The Put-in-Bay Road Races, 1952–1963
Mention Put-in-Bay, Ohio, and, more likely than not a naval or military historian will recognize the place before a motorsports enthusiast does.
It was here, in September 1813, that an important—and unexpected—naval victory was won by Commodore Oliver Hazard Perry for the US side during the War of 1812 against the British.
There’s also an aviation chapter that brings the area to mind. Island Airlines used three Ford 4-AT-B “Tri-Motor” aircraft to fly passengers and mail to the cluster of islands in Lake Erie off the coast from Port Clinton, located just outside of Sandusky, with the planes making stops on South Bass Island (where Put-in-Bay is located), Middle Bass Island, North Bass Island, and Rattlesnake Island.
But it is the sports car races that were once held on the streets of Put-in-Bay many years ago that this book is about. Using both the material he gathered for several magazine articles on the races and extensive interviews with the participants, Goodwin provides a look at the races held here from 1952 to 1959 as well as the final, “secret” event held in 1963. Goodwin sketches out the background to the races, describing how members of the newly-formed Cleveland Sport Car Club came up with the idea of a road race and actually managed to bring it to fruition despite the usual trials and tribulations associated with such enterprises.
Although a contemporary of other road racing venues such as Watkins Glen, Pebble Beach, Bridgehampton and Elkhart Lake, the Put-in-Bay races have largely been forgotten or relegated to footnotes because the organizers had placed such restrictions on the sort of cars that could compete there. The maximum displacement limit was two liters which meant that marquee names such as the Cunningham team that ran large-displacement American-engined cars, or the big-bore C and D Type Jaguars never competed here and left it to the locals to slug it out.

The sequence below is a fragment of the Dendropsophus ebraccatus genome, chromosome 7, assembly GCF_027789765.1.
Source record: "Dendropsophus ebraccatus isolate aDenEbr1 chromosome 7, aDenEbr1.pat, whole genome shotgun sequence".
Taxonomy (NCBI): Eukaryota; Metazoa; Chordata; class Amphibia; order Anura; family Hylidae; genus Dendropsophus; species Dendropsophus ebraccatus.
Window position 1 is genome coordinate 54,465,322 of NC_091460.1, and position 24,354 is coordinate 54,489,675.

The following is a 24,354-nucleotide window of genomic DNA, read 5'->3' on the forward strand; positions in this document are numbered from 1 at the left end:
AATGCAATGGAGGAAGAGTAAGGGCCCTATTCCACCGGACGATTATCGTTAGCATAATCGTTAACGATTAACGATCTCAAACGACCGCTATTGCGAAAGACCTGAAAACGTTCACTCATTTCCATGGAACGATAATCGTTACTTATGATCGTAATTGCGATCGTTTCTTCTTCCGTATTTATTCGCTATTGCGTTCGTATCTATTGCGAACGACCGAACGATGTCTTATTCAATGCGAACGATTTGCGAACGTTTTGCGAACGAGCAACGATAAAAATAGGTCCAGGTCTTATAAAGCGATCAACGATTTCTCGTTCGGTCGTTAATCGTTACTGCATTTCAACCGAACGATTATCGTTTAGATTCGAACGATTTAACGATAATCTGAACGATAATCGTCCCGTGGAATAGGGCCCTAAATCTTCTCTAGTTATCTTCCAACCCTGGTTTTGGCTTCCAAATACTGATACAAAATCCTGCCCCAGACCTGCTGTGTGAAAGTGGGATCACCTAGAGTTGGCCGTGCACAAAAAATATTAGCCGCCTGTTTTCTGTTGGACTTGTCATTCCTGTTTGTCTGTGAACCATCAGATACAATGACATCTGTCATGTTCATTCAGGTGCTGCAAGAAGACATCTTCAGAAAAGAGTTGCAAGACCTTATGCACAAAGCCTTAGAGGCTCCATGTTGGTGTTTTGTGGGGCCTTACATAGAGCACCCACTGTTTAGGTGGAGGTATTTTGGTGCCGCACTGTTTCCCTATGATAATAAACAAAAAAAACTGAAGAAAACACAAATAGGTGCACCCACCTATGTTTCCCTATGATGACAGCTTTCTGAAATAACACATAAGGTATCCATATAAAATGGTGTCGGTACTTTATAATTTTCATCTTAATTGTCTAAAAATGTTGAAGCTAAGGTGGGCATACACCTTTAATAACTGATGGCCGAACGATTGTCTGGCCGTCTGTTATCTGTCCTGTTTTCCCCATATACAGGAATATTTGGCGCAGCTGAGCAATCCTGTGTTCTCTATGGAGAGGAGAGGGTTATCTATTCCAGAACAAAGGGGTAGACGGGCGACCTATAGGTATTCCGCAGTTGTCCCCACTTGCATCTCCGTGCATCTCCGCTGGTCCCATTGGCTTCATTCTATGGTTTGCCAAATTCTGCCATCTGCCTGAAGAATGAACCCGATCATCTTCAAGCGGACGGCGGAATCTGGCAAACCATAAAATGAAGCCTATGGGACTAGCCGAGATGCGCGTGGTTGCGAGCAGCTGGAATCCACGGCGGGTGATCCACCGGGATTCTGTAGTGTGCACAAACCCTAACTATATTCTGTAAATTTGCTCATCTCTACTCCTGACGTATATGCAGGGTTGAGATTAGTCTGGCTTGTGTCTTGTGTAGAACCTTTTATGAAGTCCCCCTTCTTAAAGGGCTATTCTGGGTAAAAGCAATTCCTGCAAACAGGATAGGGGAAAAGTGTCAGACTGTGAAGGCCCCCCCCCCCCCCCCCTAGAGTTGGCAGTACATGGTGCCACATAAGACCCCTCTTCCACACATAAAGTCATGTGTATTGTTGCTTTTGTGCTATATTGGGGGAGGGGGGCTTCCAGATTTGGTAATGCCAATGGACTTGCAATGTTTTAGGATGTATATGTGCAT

Goodwin covers the events of each year with background to each race weekend, a detailed report on each, and discusses the entries and results. The 1963 race, which Goodwin calls he “secret road race,” is even more of an oddball.
The book is well illustrated, profusely so, in fact. Many of the photographs are being published for the first time, offering a fresh look into an era that has long since faded from memory. In some ways, the photographs themselves alone almost justify placing Goodwin’s book on the shelf—even if, in this publisher’s typical approach, they are small and b/w. I doubt, for instance, that I’ve ever seen a photo of the John Allen special that ran in the H-Modified event in the 1956 race weekend. Also, I was rather taken by the photograph of the Berkeley (with a fairing for the driver that I had not seen before) entered by the Funny Face Auto Racing Team in 1959, running in J-Production, no less. These are just a few of the photographs that caught my attention, along with a Kieft sporting an eye-catching checkered livery in 1954, or the Simca being pursued by a Siata and pack of MGs or that of the Cisitalia taking a corner in 1953.
For those folk Goodwin deems “special contributors,” brief biographical sketches are provided. Their focus is on those who provided many of the photographs used here. There is also a listing of all the interviews and correspondence that Goodwin conducted in the course of researching the book, as well as an extensive bibliography covering the sources he used in his research. The inclusion of these materials is especially noteworthy given that such information is too often omitted, leaving the well-read reader guessing.
Although Goodwin does not use citations (foot- or endnotes) in this book, it appears that most of the anecdotes he uses are attributable to the individuals discussed in the text. While a seemingly small point, this is the sort of attention to detail that few enthusiasts or hobby historians bring to their work. While certainly not a scholarly monograph—and not intended to be one—the book is definitely a step above what might otherwise be expected. For this alone, Goodwin and his book deserve a good measure of praise.
In period, the Put-in-Bay races may well have been of mainly local interest but today our appreciation of past events and their role in the larger scheme of things is far more sophisticated. One hopes that Goodwin and others might begin to tackle other similar topics from this era and provide us with the fruits of their research.
Copyright 2016, Don Capps (speedreaders.info).